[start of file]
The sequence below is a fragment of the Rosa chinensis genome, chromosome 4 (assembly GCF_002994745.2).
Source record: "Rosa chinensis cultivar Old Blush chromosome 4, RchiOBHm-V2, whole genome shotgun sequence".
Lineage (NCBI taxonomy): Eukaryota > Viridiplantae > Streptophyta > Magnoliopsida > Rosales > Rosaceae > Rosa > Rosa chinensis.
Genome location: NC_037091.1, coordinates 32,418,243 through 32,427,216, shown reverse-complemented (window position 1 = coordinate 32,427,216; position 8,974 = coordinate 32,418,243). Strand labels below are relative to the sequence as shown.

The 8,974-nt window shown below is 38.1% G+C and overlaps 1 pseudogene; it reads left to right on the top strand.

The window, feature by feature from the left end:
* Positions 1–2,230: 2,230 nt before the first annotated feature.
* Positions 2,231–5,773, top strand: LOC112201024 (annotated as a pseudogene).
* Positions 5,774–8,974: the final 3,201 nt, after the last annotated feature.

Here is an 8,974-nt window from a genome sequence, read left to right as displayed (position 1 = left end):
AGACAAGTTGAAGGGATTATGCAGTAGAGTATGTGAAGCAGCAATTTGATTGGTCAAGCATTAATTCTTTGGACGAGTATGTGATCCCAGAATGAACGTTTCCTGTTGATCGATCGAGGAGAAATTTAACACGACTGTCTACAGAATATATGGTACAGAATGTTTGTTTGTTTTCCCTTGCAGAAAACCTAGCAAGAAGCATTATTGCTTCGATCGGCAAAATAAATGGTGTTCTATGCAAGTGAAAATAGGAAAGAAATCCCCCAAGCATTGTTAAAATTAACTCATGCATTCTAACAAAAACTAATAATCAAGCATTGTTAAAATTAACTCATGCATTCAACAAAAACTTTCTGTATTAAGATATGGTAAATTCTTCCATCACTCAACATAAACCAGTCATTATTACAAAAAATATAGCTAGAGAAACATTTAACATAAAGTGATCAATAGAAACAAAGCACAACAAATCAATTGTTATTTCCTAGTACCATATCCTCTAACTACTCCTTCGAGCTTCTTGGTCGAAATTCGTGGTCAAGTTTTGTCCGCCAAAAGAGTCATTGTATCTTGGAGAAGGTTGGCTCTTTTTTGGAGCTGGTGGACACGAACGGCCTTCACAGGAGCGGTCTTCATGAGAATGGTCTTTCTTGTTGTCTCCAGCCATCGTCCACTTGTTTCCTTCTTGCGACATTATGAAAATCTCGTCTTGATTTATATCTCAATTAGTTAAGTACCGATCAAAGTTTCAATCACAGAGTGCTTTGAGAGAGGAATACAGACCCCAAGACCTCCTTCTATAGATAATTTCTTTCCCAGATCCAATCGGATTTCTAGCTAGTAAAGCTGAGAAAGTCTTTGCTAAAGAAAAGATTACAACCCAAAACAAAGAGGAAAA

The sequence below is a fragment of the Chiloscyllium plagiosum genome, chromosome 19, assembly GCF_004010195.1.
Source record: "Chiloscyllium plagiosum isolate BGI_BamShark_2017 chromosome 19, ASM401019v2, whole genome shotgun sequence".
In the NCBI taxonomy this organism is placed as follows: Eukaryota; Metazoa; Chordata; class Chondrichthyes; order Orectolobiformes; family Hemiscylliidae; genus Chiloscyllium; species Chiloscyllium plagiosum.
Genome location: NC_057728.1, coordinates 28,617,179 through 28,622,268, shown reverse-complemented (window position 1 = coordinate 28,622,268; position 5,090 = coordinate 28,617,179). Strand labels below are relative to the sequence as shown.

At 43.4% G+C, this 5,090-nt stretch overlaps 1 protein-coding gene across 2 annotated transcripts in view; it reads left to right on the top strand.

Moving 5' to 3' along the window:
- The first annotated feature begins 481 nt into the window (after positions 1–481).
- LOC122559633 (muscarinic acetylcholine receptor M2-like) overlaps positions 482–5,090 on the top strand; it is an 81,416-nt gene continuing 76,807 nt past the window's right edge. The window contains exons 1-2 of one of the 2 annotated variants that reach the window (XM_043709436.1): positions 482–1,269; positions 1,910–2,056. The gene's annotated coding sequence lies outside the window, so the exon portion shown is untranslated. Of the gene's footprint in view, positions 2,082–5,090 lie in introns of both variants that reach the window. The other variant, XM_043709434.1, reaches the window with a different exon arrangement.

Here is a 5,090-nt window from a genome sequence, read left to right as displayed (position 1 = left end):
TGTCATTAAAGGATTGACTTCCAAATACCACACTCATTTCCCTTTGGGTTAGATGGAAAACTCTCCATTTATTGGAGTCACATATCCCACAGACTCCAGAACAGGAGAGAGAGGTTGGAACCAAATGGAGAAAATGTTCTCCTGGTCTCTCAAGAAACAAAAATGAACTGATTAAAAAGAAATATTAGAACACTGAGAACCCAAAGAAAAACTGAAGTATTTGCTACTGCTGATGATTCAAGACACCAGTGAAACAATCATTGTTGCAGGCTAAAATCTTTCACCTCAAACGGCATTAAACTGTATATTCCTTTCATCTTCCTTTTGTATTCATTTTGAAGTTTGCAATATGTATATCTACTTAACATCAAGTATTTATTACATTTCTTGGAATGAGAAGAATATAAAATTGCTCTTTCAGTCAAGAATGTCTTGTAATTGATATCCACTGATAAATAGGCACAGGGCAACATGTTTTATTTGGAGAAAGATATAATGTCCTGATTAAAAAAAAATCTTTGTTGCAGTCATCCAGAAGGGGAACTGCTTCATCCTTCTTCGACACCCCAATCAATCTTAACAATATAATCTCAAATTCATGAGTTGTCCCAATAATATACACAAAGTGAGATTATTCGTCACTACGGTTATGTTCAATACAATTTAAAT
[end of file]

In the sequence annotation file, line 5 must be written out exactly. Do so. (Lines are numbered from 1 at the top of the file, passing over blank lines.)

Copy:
The 8,974-nt window shown below is 38.1% G+C and overlaps 1 pseudogene; it reads left to right on the top strand.